Los Angeles County Sheriff Alex Villanueva took part in a community dialogue with Pastor Noel Jones at the City of Refuge Church Sunday afternoon, less than a day after two deputies were ambushed while sitting inside their patrol vehicle.
The community dialogue, which had been scheduled more than a week before Saturday night's ambush touched upon the issue of trust between minority communities and law enforcement amid nationwide protests against police brutality and racial injustice.
Pastor Jones acknowledged that a lot of the mistrust stems from both parties not having an accurate perception of the other side.
“Each individual has to be assessed in terms of who they are, what they do, how they behave, and not just grouped with the rest of those who don’t operate properly,” Jones said. “The truth of our community is that everybody is not a criminal. And the truth of law enforcement is that everybody there is not abusive.”
He added: “We have to face that there are criminal elements in law enforcement. And we still have to face that there are criminal elements in our community. And we have to police internally.”
Villanueva appeared to agree with Jones’ point, adding that a lot of the unrest sweeping the country could be quelled by not rushing to judgement.
“Instead of taking apart and demonizing, let’s spend our energy understanding,” the sheriff said. “And when we start understanding, or making the effort to understand we start realizing, ‘Oh wow, there are lot more perspectives out there than what I initially assumed.”
The discussion came less than 24 hours after two deputies, a 31-year-old female and a 24-year-old male, were sitting in their squad car at a Metro rail station in Compton when a suspect walked up and opened fire through an open window on the passenger side. The deputies were able to radio for help.
The department tweeted a video of the shooting that shows a person opening fire with a pistol. The incident happened around 7 p.m. a short distance from the Compton sheriff's station south of downtown Los Angeles.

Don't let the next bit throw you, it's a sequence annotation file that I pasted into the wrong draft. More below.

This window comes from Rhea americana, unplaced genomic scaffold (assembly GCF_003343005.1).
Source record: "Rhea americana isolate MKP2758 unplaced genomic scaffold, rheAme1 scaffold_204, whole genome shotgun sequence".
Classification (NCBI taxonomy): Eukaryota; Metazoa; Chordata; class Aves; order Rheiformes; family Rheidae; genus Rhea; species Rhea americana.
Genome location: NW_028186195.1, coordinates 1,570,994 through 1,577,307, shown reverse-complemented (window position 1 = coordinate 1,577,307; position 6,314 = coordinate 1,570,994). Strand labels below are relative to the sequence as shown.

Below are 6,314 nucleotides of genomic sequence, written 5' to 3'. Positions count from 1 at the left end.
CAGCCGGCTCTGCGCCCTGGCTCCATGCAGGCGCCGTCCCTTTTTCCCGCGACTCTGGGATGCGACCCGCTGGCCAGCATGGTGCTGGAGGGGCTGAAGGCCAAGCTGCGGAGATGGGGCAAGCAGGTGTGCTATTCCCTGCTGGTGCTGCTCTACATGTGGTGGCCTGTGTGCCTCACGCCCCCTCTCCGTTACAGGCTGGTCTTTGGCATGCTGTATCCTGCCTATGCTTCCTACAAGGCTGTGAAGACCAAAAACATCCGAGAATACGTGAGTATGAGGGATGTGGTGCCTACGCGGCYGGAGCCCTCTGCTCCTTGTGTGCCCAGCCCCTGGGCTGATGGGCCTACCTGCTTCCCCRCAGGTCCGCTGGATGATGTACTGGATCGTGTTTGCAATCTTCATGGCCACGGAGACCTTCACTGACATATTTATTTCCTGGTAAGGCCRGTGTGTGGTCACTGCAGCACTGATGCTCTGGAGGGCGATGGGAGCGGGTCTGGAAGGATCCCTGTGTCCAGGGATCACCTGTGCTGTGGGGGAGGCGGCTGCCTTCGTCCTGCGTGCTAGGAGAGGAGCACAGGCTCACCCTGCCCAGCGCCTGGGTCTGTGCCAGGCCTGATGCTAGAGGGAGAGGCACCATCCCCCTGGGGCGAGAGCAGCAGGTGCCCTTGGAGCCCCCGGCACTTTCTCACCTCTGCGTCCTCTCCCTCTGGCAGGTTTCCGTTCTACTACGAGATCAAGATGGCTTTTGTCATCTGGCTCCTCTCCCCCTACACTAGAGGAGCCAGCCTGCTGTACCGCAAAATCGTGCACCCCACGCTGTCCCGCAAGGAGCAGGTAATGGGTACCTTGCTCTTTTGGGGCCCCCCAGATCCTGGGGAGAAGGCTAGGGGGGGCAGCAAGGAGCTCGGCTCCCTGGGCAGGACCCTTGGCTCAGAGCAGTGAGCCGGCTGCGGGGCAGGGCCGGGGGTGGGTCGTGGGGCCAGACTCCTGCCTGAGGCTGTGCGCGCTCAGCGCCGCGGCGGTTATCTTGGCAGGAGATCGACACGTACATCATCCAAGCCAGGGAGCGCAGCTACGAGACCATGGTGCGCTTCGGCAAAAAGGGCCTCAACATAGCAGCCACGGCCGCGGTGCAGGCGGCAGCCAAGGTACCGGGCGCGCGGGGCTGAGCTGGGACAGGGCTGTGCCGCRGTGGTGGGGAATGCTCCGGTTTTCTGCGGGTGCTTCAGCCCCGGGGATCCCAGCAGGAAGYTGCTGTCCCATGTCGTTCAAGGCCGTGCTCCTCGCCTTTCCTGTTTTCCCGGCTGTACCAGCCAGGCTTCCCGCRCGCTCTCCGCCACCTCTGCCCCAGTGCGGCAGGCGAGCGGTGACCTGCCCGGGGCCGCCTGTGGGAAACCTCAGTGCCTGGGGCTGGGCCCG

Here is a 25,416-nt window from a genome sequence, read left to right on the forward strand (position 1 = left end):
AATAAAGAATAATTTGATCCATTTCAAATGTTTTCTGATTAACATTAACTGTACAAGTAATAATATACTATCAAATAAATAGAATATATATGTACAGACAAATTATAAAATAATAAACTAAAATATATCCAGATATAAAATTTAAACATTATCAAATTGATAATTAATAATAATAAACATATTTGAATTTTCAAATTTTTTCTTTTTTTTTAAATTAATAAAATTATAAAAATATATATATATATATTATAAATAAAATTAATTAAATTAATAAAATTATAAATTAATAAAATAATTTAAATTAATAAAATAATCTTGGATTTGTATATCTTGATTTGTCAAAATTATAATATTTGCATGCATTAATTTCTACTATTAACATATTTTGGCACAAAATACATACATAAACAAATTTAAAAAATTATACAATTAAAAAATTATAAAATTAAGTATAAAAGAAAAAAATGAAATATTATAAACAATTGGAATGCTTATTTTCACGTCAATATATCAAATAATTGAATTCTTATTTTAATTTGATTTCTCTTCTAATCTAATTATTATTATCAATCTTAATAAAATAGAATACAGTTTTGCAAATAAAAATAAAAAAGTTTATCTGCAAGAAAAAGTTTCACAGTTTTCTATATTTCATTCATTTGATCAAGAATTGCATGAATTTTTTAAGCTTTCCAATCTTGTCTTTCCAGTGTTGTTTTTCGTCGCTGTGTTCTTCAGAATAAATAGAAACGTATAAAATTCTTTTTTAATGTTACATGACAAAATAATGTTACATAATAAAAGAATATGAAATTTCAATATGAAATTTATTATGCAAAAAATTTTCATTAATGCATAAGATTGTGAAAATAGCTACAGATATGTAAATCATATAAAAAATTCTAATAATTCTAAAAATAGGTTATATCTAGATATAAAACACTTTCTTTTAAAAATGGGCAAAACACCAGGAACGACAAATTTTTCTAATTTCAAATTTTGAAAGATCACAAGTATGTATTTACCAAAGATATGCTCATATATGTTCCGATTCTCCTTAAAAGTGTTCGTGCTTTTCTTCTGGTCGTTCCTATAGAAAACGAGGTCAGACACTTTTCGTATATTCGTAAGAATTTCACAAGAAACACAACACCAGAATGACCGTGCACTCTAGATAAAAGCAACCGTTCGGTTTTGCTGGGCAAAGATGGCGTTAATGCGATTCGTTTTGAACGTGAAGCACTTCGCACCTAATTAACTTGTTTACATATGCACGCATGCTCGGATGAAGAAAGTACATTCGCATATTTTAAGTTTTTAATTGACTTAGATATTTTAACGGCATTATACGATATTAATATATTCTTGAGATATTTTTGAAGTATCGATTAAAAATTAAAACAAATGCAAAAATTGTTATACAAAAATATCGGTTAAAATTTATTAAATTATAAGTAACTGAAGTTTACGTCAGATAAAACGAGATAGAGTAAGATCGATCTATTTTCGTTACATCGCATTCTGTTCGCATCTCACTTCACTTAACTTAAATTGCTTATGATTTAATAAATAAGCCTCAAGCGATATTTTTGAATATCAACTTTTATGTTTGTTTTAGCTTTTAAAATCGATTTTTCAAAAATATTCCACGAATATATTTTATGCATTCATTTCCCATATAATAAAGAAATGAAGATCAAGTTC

"The gunman walked up on the deputies and opened fire without warning or provocation," the department stated.
Sheriff Villanueva said in a late-night news conference that both deputies underwent surgery Saturday evening. Both graduated from the academy 14 months ago, he said.
A spokeswoman for the sheriff's department on Sunday described the deputies' situation to Fox News as "critical."
Villanueva, whose department has been criticized during recent protests over racial unrest, expressed frustration over anti-police sentiment as he urged people to pray for the deputies.
"It pisses me off. It dismays me at the same time," he said.
A handful of protesters gathered outside the hospital where the injured deputies were being treated. The protesters tried to provoke deputies stationed outside and at one point were prevented from entering the emergency room, Bishop Juan Carlos Mendez with the Churches in Action group told the TV station KABC.
"Unacceptable behavior. The hospital should be a sanctuary, we should leave hospitals alone," he said. Mendez and members of his group gathered nearby in prayer for the wounded deputies.
"To the protesters blocking the entrance & exit of the HOSPITAL EMERGENCY ROOM yelling "We hope they die" referring to 2 LA Sheriff's ambushed today in #Compton: DO NOT BLOCK EMERGENCY ENTRIES & EXITS TO THE HOSPITAL," the sheriff's department tweeted. "People's lives are at stake when ambulances can't get through."
Meanwhile, the search for the gunman continued through Sunday. Capt. Kent Wegener said officers were blanketing the area in search of the suspect.
"We have a very, very generic description," he said.
The U.S. Justice Department will assist sheriff's investigators with "all federal tools available," spokeswoman Kerri Kupec said on Twitter.
Protesters have railed against the LA Sheriff's Department for weeks over recent shootings by deputies, including the killing of a man on a bicycle last month.
"Of course, there's an important conversation going on about policing in this country, but these are folks who put their lives on the line for us, and we will find justice for them," Los Angeles Mayor Eric Garcetti said on CNN Sunday.
The Associated Press contributed to this report.